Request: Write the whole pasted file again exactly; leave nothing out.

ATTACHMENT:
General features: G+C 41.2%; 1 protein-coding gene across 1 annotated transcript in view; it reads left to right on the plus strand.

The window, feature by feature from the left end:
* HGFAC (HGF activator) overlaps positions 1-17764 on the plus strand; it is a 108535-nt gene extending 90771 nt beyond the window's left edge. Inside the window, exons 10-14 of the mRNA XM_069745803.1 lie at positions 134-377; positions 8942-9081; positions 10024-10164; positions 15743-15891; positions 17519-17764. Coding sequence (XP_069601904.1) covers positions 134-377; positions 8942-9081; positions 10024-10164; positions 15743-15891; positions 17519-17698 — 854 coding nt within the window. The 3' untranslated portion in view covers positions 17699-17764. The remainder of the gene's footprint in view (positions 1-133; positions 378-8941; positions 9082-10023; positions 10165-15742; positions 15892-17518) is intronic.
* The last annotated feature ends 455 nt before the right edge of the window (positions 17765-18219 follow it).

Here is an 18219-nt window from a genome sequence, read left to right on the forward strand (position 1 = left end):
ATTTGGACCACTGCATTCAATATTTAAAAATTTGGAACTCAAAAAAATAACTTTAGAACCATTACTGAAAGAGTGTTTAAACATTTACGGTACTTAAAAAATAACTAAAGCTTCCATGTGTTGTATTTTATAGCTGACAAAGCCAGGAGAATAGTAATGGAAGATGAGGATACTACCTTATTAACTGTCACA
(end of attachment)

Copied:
General features: G+C 41.2%; 1 protein-coding gene across 1 annotated transcript in view; it reads left to right on the plus strand.

The window, feature by feature from the left end:
* HGFAC (HGF activator) overlaps positions 1-17764 on the plus strand; it is a 108535-nt gene extending 90771 nt beyond the window's left edge. Inside the window, exons 10-14 of the mRNA XM_069745803.1 lie at positions 134-377; positions 8942-9081; positions 10024-10164; positions 15743-15891; positions 17519-17764. Coding sequence (XP_069601904.1) covers positions 134-377; positions 8942-9081; positions 10024-10164; positions 15743-15891; positions 17519-17698 — 854 coding nt within the window. The 3' untranslated portion in view covers positions 17699-17764. The remainder of the gene's footprint in view (positions 1-133; positions 378-8941; positions 9082-10023; positions 10165-15742; positions 15892-17518) is intronic.
* The last annotated feature ends 455 nt before the right edge of the window (positions 17765-18219 follow it).

Here is an 18219-nt window from a genome sequence, read left to right on the forward strand (position 1 = left end):
ATTTGGACCACTGCATTCAATATTTAAAAATTTGGAACTCAAAAAAATAACTTTAGAACCATTACTGAAAGAGTGTTTAAACATTTACGGTACTTAAAAAATAACTAAAGCTTCCATGTGTTGTATTTTATAGCTGACAAAGCCAGGAGAATAGTAATGGAAGATGAGGATACTACCTTATTAACTGTCACA